”Has there ever been an artist quite as good at charming the public as David Hockney? Everyone knows the peroxide hair (now grey), the big glasses and the deep-voiced Yorkshire drollness. Hockney has touched the lives of millions of people who his arguably more talented contemporaries have never got near. He became the first British art star of the TV age – his easy-on-the-eye images and deadpan comments beamed into sitting rooms throughout the land – without appearing to do anything, except be himself.” Mark Hudson, The Telegraph, 2011
Although many critics are not impressed by his art, he is very popular with the public. I too have a soft spot for David Hockney and some of you may have seen me post about him in another blog earlier this year. He is a true ”Yorkshireman”, speaking his mind and being himself. I am from his home town in Bradford, West Yorkshire and am proud to say I attended the same college as him, but 20 years later and I studied business not art! I love to visit the Salts Mill Gallery where much of his work is displayed. http://www.saltsmill.org.uk/
An important contributor to the Pop art movement of the 1960s, he is considered one of the most influential British artists of the 20th century.
Trying not to get too carried away with who he is, I must go on to talk about his muse, Celia Birtwell. After all my theme this week is about women in art. As years have gone by, many who enjoy the various arts have a muse, including myself. Hockney has drawn and painted many images of Celia and also some with her partner Ossie Clark. It has never been said he was in love with her, as he is openly gay, however they had a great friendship throughout their careers and I like to hope that they still do.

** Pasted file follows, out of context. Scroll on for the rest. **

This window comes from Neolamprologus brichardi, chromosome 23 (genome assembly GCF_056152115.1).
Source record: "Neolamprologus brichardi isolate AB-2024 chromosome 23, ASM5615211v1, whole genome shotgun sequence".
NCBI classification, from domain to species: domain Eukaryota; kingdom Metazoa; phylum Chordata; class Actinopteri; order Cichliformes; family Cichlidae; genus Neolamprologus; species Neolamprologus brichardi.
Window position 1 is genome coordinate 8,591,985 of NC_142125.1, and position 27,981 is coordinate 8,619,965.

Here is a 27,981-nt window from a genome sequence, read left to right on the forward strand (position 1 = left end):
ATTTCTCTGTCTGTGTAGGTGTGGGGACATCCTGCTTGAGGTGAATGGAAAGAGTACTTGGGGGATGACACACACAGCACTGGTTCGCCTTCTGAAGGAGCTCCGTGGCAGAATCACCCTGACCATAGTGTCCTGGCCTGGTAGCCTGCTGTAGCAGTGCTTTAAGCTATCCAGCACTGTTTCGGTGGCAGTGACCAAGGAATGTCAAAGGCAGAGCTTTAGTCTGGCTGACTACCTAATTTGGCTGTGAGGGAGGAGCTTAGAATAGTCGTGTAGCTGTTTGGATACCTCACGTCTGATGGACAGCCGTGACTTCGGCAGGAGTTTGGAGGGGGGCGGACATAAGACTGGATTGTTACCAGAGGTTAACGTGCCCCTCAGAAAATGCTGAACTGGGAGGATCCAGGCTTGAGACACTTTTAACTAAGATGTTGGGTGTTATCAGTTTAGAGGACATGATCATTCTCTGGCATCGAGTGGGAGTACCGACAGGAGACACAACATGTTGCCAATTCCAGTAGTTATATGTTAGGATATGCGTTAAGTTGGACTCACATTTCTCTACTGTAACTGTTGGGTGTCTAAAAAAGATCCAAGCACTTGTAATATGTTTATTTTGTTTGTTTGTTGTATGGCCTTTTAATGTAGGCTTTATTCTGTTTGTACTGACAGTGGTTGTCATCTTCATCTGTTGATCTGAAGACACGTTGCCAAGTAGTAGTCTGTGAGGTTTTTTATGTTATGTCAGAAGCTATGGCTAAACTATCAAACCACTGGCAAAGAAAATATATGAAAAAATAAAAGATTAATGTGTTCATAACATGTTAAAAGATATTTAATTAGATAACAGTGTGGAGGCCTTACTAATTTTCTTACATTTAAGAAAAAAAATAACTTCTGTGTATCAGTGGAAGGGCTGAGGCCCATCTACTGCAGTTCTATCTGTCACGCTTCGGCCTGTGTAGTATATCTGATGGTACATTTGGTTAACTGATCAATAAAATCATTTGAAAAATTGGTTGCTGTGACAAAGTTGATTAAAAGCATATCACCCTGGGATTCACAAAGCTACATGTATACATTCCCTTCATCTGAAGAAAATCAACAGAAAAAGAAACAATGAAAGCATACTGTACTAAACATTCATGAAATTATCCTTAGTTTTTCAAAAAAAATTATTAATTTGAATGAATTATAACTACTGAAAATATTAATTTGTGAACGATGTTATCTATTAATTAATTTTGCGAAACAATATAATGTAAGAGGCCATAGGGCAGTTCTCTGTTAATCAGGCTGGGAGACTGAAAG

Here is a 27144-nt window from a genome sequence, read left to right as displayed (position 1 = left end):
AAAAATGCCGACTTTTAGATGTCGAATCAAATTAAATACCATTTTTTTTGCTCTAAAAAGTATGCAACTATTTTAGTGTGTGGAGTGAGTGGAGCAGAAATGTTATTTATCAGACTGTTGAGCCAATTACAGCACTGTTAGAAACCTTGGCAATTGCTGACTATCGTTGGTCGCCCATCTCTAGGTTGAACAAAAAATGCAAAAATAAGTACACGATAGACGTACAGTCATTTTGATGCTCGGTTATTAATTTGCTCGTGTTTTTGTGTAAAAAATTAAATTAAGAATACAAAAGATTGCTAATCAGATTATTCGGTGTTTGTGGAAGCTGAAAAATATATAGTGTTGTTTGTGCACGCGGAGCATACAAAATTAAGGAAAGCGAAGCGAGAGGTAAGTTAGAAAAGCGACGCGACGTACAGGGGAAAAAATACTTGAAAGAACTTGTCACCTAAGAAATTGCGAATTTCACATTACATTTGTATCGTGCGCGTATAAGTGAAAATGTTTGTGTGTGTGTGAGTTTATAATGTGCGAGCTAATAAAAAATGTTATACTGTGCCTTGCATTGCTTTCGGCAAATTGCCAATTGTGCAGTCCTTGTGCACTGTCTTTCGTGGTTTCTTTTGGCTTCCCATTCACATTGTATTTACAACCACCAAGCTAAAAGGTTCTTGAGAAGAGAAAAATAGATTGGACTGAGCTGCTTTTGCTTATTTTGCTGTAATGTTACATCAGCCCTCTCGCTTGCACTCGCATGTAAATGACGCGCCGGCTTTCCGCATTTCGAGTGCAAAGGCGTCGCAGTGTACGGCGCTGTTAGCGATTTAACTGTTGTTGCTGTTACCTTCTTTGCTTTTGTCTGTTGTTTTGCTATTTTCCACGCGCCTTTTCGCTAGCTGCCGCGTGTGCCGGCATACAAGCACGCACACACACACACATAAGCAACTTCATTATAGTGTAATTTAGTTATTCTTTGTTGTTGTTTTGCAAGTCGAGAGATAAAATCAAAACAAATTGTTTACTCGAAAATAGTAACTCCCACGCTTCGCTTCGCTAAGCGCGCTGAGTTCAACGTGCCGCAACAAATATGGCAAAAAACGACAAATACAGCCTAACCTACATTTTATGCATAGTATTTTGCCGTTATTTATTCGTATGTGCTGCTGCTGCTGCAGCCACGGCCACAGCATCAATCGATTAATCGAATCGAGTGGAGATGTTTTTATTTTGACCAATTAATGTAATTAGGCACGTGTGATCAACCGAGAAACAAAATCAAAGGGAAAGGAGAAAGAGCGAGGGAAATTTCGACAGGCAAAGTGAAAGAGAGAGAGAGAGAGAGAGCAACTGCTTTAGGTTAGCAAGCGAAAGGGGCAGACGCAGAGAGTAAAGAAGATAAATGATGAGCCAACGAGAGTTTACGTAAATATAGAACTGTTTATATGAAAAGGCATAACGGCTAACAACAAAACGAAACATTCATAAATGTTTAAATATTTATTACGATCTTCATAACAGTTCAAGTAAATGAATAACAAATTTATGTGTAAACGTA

Celia Birtwell is a highly successful woman in her own right, being the most important textile designer of her generation. More about her can be seen at her website http://www.celiabirtwell.com.
I hope you enjoy some of these unusual and eclectic pieces of art featuring Celia.
This above etching of Celia Birtwell is typical of the fine and tender portraits with which Hockney has celebrated his close friendship with the designer over the years. Celia first met Hockney in Los Angeles in 1964. She is most famously represented in Hockney’s large double portrait Mr and Mrs Clark and Percy, 1970-1 (below). With her husband Ossie Clark she was at the top of the fashion industry in London in the ‘Swinging Sixties’. Clark designed clothes using Birtwell’s textile designs, and sold them from the shop Quorum in Chelsea’s King’s Road. (Tate.org.uk)
By the mid-1980s, Hockney was moving away from naturalism, drawing inspiration from early modern artists in his use of brighter colours and looser modelling.
I do hope you have enjoyed today’s Women in Art.